Charlie Ng, a British-educated former Marine, faces the death penalty if convicted of torturing and killing 12 people, then burning, dismembering and burying the bodies.
Though the evidence against him appears overwhelming - including a videotape said to capture the rape and murder of two of the victims - Ng has kept himself out of court since his arrest in 1985. Just in the past few months, he has insisted his new glasses were hurting his eyes so much he was unable to concentrate on preparing his defence. His insistence on playing origami in his cell led to a long legal tussle resolved by a judge who finally ruled that the Japanese folding paper could be used to conceal messages from the outside.
Most recently, Ng has fought to defend himself, instead of relying on two court-appointed attorneys. That application has been thrown out, removing, apparently, the last obstacle to a trial that has provoked deep anger and thoughts of revenge in Wilseyville, the town where the murders took place.
According to the prosecution, Ng and his friend Leonard Lake lured victims to their house by placing trade adverts in the local paper.
Although only 12 killings have been linked to Ng, at least 19 people are believed to have been tortured to death.
Lake was arrested for the routine theft of a piece of construction equipment at a San Francisco lumberyard in 1985, only to astonish his police captors by fatally swallowing cyanide in custody. Ng had been at the lumber yard as well, but fled before he could be captured.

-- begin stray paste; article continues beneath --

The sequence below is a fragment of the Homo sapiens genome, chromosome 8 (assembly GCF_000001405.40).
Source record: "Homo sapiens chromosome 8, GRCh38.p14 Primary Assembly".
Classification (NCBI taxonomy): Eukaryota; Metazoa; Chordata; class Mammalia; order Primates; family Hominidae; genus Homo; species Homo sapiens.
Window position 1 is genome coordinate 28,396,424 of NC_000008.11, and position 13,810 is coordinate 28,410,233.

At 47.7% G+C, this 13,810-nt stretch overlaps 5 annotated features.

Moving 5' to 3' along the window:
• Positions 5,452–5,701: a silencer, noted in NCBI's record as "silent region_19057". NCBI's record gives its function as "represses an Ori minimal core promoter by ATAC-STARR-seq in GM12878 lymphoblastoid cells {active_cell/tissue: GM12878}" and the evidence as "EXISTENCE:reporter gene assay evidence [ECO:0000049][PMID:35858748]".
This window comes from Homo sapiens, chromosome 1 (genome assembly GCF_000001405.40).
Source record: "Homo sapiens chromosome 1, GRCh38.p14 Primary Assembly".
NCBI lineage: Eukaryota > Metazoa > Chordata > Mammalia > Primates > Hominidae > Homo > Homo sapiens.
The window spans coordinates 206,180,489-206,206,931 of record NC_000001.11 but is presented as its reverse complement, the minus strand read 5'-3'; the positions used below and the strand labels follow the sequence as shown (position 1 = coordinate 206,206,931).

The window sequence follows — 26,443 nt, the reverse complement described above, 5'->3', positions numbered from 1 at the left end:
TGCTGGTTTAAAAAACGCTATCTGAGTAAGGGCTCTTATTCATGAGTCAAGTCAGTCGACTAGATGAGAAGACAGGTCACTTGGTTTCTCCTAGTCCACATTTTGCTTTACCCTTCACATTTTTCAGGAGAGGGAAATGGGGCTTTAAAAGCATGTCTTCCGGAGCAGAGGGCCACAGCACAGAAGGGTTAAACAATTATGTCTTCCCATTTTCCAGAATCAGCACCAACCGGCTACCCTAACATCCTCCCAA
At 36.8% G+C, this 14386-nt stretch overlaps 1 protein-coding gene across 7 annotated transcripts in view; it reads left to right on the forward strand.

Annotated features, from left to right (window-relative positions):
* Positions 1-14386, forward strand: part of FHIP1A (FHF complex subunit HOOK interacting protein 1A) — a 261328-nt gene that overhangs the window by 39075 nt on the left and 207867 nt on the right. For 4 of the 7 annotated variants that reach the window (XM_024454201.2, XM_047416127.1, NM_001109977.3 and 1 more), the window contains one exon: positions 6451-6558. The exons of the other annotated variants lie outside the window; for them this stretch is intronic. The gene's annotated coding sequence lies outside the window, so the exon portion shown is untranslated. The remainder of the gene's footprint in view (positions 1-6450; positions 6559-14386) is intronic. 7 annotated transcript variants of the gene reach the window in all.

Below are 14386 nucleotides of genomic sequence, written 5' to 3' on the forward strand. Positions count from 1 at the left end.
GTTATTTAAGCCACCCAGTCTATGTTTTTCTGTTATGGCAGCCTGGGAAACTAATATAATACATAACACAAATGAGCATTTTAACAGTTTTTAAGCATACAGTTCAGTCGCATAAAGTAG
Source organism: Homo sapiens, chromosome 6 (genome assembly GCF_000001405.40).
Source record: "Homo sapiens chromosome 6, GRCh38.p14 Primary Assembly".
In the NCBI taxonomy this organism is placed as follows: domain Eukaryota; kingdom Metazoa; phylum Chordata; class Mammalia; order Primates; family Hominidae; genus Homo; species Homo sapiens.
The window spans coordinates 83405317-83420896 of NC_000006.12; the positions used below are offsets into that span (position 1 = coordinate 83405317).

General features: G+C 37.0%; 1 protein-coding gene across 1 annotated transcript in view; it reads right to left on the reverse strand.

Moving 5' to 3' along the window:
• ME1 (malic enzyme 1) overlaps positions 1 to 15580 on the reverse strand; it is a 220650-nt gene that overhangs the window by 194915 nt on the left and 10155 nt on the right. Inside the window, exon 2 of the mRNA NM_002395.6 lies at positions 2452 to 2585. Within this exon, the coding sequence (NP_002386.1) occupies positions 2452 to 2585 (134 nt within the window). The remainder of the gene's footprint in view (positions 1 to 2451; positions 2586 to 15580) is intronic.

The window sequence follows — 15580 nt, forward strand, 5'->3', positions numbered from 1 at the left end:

When police followed the trail back to the house in Wilseyville, they began a series of gruesome discoveries - a charred bone here, a shoe there. By the time they were through, they had turned up 45lb of charred bone fragments and teeth, jewellery, torn clothing, Lake's diary, a body in a sleeping bag and a videotape showing the torture of two women, one of them a neighbour.
Ng was arrested a month later in Calgary, Canada, after he was caught trying to steal a soft drink from a store. It was then that the police hunt ended and legal odyssey began - starting with a six-year struggle to have him extradited; a further three years' futile attempt to put a trial together locally in Cavaleras County; the case's transfer to Orange County, south of Los Angeles; then the series of objections and delays that were largely the doing of Ng himself.
The case has generated six tons of paperwork and forced locals in and around Wilseyville to sit through more than 70 pre-trial hearings. When the case was transferred in 1994, it was partly due to fears that Ng would receive a lynching on his home turf. At one point San Francisco police destroyed a raft of evidence in the belief that the case was closed. Three witnesses have died in the past 13 years, one of them earlier this year in a car crash.
Now, however, it appears that the Santa Ana authorities are determined to go ahead. Ng's latest application to defend himself was dismissed as an attempt to play "games within games within games" with the legal system. .Reuse content